But trauma therapist are going to make you at the drop of a hat. Surprise, surprise lots of people drop out. The problem is that therapists are poor at making the distinction between cognitive avoidance and saving normal.
Ms X was on a works training course , but got upset when discussion got around to the Manchester bombing and she left the room. She had escorted her 2 children from the arena. Ms X was referred to Occupational Health and seen by a therapist who said that she was not suitable for learning to manage workplace trauma. Ms X’s reaction was arguably a normal reaction to an abnormal situation , it had not been ascertained whether she was suffering from PTSD or any other recognised disorder.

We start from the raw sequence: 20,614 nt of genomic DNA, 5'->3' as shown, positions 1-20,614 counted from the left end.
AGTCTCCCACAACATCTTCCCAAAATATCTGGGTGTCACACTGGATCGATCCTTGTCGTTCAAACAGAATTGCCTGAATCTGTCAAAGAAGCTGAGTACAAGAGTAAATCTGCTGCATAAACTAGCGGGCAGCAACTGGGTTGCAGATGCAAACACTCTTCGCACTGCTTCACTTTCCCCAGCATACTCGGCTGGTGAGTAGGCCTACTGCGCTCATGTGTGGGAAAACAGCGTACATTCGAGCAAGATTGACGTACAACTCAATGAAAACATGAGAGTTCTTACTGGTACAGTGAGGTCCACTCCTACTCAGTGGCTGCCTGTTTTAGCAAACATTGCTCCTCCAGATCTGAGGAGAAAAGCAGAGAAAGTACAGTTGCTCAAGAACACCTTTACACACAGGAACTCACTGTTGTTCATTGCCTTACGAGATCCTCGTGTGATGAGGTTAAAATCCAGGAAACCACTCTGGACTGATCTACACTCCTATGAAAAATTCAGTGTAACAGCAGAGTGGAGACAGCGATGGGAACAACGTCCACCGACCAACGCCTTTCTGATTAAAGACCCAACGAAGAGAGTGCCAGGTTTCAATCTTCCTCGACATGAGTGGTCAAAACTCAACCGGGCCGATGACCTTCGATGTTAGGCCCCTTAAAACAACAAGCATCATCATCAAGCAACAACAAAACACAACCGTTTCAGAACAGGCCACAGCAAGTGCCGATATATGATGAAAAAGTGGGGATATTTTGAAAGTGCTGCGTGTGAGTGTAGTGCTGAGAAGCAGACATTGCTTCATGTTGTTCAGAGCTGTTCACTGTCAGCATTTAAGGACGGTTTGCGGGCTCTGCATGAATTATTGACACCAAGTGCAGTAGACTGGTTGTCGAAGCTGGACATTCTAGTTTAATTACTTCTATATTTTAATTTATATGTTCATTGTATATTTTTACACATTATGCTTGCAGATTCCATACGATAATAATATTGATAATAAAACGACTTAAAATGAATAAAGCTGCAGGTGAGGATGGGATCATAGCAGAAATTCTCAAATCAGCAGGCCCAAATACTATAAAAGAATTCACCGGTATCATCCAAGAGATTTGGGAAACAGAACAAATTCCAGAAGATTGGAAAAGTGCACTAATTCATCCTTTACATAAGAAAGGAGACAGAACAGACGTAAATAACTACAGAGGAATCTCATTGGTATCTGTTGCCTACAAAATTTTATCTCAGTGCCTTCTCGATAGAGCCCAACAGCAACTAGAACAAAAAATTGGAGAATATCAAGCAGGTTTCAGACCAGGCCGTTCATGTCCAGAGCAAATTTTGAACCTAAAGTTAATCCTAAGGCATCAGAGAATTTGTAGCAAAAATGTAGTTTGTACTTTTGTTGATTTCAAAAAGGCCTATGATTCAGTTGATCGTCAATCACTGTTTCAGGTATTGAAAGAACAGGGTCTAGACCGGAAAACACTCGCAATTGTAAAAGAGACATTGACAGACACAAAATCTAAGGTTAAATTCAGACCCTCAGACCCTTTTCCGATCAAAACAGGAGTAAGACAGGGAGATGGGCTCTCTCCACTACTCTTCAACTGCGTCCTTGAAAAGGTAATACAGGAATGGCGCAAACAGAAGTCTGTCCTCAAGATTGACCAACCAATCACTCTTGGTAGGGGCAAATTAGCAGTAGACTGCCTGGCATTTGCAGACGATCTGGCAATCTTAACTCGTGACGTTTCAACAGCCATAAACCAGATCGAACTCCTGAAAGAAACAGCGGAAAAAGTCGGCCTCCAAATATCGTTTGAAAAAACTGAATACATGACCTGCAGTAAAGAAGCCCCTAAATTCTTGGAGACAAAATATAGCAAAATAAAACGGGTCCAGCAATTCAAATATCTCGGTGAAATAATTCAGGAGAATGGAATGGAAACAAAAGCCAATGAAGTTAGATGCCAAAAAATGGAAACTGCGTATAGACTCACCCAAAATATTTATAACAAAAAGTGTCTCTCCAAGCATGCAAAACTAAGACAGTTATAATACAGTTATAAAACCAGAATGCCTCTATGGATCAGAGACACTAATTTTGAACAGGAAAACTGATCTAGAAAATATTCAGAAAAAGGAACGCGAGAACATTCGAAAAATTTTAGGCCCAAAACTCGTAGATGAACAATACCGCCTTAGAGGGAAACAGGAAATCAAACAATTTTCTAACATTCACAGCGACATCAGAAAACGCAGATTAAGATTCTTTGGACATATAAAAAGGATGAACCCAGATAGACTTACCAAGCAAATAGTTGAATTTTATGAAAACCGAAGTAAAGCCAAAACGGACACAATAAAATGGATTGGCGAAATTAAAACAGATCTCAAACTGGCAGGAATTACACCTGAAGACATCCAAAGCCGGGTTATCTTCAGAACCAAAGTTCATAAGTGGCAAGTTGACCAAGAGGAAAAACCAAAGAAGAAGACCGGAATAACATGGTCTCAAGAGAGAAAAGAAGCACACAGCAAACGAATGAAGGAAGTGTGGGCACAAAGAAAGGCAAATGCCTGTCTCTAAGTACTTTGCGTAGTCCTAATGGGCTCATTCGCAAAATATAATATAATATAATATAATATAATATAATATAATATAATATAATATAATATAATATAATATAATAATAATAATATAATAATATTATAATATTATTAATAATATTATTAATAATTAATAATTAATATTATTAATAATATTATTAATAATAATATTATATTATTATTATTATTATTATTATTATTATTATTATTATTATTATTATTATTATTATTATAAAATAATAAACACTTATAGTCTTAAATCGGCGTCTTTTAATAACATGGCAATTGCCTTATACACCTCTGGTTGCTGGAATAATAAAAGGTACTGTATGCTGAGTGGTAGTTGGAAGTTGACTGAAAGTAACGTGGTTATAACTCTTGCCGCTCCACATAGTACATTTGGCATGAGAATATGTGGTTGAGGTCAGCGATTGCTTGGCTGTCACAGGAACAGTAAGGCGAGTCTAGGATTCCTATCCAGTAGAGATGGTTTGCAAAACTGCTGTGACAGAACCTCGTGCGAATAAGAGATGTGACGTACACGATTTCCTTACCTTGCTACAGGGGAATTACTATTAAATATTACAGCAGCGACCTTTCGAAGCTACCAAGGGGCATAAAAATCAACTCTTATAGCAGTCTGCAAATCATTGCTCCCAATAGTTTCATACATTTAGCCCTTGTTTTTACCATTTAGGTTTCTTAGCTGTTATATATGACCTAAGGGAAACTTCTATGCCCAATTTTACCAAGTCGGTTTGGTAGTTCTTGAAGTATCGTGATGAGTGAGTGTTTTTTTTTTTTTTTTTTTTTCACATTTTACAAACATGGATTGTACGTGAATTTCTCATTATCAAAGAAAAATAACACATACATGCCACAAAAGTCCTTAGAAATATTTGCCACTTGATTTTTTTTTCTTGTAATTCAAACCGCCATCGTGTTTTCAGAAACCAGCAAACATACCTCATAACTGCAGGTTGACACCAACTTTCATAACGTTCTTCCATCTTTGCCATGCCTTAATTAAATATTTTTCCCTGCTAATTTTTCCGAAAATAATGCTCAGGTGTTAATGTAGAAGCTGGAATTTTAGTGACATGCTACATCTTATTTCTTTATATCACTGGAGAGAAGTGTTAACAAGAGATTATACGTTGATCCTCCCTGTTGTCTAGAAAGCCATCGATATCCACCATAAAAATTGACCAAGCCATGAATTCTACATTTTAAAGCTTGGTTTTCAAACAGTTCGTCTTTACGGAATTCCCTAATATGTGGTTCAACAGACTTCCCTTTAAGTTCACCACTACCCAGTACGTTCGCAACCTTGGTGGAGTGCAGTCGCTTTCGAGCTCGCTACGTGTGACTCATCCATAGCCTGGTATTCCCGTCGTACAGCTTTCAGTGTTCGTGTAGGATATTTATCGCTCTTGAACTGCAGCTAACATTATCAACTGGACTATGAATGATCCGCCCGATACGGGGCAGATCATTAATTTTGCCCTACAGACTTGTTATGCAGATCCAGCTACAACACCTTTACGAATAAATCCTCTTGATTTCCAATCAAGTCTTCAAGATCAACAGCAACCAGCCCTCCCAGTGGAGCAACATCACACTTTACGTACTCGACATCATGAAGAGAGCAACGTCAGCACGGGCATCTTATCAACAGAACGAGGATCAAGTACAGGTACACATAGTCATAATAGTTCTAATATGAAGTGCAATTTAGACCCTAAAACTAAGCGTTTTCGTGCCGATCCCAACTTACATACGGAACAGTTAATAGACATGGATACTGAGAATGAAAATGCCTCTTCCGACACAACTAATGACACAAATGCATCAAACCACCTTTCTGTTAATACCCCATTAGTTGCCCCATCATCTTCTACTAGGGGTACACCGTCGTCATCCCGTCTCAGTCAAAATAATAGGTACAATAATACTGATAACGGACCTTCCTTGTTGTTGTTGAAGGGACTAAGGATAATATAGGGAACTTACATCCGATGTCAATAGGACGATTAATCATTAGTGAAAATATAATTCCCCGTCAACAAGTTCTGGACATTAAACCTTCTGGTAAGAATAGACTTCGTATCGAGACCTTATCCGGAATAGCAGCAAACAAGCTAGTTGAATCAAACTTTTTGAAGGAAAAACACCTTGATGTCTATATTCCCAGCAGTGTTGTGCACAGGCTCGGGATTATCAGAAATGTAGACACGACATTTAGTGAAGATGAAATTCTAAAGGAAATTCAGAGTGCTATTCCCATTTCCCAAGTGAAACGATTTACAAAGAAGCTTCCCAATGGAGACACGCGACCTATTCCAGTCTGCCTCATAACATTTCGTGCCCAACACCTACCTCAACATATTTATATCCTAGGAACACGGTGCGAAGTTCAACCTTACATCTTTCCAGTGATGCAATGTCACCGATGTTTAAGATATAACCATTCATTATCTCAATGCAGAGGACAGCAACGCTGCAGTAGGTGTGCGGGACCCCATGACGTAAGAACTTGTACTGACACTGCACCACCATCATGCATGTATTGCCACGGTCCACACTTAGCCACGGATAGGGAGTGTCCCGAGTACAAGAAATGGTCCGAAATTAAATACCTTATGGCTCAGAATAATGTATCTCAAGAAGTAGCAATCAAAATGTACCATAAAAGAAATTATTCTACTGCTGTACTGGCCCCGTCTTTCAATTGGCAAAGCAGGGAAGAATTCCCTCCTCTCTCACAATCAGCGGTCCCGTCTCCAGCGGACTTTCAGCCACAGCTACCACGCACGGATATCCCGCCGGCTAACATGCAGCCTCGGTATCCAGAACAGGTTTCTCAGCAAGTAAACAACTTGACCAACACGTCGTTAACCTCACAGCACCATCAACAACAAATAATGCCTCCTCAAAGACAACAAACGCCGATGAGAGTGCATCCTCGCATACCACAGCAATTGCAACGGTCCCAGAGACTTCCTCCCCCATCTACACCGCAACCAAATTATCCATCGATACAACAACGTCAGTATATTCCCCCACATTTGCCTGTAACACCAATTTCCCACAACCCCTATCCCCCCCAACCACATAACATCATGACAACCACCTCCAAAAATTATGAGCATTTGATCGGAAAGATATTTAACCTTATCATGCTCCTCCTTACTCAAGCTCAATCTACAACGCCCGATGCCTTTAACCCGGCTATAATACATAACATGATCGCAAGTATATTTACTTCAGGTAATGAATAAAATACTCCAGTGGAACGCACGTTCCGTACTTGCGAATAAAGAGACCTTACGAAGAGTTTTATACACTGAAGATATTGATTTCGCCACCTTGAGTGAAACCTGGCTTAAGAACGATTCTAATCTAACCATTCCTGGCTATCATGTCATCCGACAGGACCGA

The therapist had not appreciated that traumatic memories have to be handled with ‘kid gloves’ , there is a normal aversion reaction to such encounters. Recognising and accepting Ms X’s response is acknowledgement of the need to ‘save normal’ . This is not to say that on occassion , there is not a need to learn a better way of handling an intrusive memory when it is significantly impairing functioning (e.g in PTSD) or to reconstruct the memory so that it is a better template for predicting everyday life. But the burden of proof is with the therapist to demonstrate that this is necessary.
Dr Mike Scott